Why COs hate being called 'guard'

COs responded to why they prefer 'correctional officer' over 'guard'


If the public only knew how much correctional officers hate to be called “guards.” In my opinion, the public still thinks that COs do nothing more than just turn keys and stand idle in a world that doesn't move. I have a feeling that if they had a better understanding of what we actually do, then maybe they would no longer call us just guards.

So, in an effort to educate the public, I went to those in the field and I asked them, “Why do you prefer to be called a correctional officer as opposed to a guard? This is what they had to say:

Brandy Bennett: We do not just "guard." We put our lives on the line every day. We fight, we council, we resolve serious conflict on the fly. We are threatened every day, we are assaulted, we are away from our families for extremely long periods of time with little to no gratitude. We are lied on, we are thrown in with nothing but keys and a radio for protection. We deserve more respect than we get. We don't expect a thank you, but the least we can be called is what we are and what we do. We are correctional officers. Don't call us guards.

Inmates pass a correctional officer as they leave an exercise yard at the California Medical Facility in Vacaville, Calif.
Inmates pass a correctional officer as they leave an exercise yard at the California Medical Facility in Vacaville, Calif. (AP Photo/Rich Pedroncelli)

Russ Hamilton: I am not real hung up on labels, but the amount of training required, and the type of effort required to do this job, should bring an acknowledgment of the achievement of that title. The spent blood and sacrifices of the profession warrant such courtesy. We expend a great many things in dealing with our wards, inmates, charges etc. Blood, lives, time, and other values are a currency or treasure that we have spilled or invested in our line of work.

Jose Dominguez: There's a lot more we do then just opening and closing gates. It's like human resources and public relations rolled into one.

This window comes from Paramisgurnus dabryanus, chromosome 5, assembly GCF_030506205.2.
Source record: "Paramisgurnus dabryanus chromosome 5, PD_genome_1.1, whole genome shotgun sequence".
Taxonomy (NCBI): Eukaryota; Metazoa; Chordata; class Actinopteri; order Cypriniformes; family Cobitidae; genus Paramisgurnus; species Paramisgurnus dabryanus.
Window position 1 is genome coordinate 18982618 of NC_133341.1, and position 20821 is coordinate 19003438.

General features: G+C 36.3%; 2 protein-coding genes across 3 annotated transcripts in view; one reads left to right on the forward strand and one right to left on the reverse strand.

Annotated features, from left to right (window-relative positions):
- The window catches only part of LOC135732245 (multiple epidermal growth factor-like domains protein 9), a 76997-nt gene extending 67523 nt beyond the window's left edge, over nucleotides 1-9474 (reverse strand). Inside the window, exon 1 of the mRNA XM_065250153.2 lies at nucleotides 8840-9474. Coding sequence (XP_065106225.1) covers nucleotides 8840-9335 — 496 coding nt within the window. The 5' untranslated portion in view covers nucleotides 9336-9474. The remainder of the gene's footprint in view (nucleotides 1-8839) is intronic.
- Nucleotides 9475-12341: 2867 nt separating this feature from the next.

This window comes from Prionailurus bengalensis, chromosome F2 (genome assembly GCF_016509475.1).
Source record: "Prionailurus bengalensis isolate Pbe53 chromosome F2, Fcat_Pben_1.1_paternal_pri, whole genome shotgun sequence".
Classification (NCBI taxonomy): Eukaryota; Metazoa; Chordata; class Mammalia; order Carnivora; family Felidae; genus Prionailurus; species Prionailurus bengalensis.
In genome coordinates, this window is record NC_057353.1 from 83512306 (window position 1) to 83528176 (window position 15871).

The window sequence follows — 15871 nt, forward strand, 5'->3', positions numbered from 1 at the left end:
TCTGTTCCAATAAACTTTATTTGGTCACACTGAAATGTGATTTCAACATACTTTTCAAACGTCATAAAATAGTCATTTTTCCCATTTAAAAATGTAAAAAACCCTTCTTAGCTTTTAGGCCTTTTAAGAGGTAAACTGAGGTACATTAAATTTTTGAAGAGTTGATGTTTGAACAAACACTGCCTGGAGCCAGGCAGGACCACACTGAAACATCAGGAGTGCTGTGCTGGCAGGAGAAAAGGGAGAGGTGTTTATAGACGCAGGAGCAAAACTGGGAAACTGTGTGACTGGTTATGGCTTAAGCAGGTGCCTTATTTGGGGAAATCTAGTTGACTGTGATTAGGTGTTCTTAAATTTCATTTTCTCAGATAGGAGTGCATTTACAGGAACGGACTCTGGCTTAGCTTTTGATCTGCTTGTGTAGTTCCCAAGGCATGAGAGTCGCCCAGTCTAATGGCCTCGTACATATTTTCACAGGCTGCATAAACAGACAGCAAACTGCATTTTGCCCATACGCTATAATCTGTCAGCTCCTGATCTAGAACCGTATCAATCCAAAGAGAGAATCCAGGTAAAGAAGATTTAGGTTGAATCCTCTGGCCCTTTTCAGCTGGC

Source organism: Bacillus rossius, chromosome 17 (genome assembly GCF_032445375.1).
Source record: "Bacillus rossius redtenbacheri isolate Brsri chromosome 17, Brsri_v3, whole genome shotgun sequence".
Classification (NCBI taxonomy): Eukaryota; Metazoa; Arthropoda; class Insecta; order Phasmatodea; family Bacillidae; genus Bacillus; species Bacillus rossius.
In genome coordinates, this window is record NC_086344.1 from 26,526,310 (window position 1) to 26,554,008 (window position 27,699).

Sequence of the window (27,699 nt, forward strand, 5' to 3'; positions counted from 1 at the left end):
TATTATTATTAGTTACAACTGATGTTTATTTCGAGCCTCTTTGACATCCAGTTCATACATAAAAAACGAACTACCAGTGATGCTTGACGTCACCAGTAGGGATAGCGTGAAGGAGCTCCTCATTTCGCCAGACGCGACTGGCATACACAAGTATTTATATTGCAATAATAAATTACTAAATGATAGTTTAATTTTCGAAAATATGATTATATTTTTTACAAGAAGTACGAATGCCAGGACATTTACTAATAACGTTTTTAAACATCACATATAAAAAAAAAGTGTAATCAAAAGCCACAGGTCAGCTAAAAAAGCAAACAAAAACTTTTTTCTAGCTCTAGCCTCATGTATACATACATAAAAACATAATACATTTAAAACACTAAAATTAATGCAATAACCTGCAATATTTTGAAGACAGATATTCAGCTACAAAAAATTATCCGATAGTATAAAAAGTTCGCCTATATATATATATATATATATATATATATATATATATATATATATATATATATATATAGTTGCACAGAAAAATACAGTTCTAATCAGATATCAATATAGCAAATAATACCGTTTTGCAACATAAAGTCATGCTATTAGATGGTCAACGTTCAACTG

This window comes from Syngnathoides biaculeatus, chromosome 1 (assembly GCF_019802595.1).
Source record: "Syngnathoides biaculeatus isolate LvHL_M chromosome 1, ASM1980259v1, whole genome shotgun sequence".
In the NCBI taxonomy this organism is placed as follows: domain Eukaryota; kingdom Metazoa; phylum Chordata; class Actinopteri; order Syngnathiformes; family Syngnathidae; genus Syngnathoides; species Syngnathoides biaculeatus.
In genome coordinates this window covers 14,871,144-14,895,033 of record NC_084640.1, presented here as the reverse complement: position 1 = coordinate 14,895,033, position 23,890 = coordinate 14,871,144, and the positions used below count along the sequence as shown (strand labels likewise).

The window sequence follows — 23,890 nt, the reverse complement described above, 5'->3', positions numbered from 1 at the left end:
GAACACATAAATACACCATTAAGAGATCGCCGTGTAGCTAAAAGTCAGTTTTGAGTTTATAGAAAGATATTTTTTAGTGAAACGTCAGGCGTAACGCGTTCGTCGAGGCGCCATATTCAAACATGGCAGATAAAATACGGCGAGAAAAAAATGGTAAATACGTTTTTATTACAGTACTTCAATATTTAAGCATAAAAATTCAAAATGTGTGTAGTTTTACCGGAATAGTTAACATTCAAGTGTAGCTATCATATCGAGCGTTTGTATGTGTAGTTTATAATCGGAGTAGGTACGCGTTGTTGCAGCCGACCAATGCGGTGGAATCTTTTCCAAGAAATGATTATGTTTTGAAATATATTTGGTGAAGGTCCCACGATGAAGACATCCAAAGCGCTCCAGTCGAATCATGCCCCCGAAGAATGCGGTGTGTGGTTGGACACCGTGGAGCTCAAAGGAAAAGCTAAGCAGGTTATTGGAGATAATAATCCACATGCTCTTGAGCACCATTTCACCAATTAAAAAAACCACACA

Robert Stallworth: Guard signifies the past, a connotation that corrections, as a profession, has not evolved and new methodologies within corrections have failed and things remain the same. Correctional officer means the evolution of the profession has become, in fact, more professional in its approach, not only for the safety and security of the staff and inmates, but beyond to foster rehabilitation and remain an advocate for re-entry, in the hopes of reducing recidivism. Just my two cents…

John Ithell: Corrections (or prison) officer indicates a professional status and position. "Guard" ascribes an unskilled low status one.

Richard Burns: Care, custody and control officer is way too long.

Dr. Michael Pittaro: The term “guard” is an outdated term that when used in corrections truly negates what the men and women working in corrections actually do, day in and day out, to keep our communities safe. The dedicated men and women in this profession ensure the safety and security of everyone in the prison, but they also keep the surrounding communities safe through the confinement of law violators. Correctional officers are professionals who, by definition, have traditionally served in a custodial role; however, in contemporary society, they also actively serve as agents of change by assisting in all rehabilitative efforts as well as preparing the prisoners for reintegration into the communities knowing that more than 90% of those sentenced to prison will one day leave prison.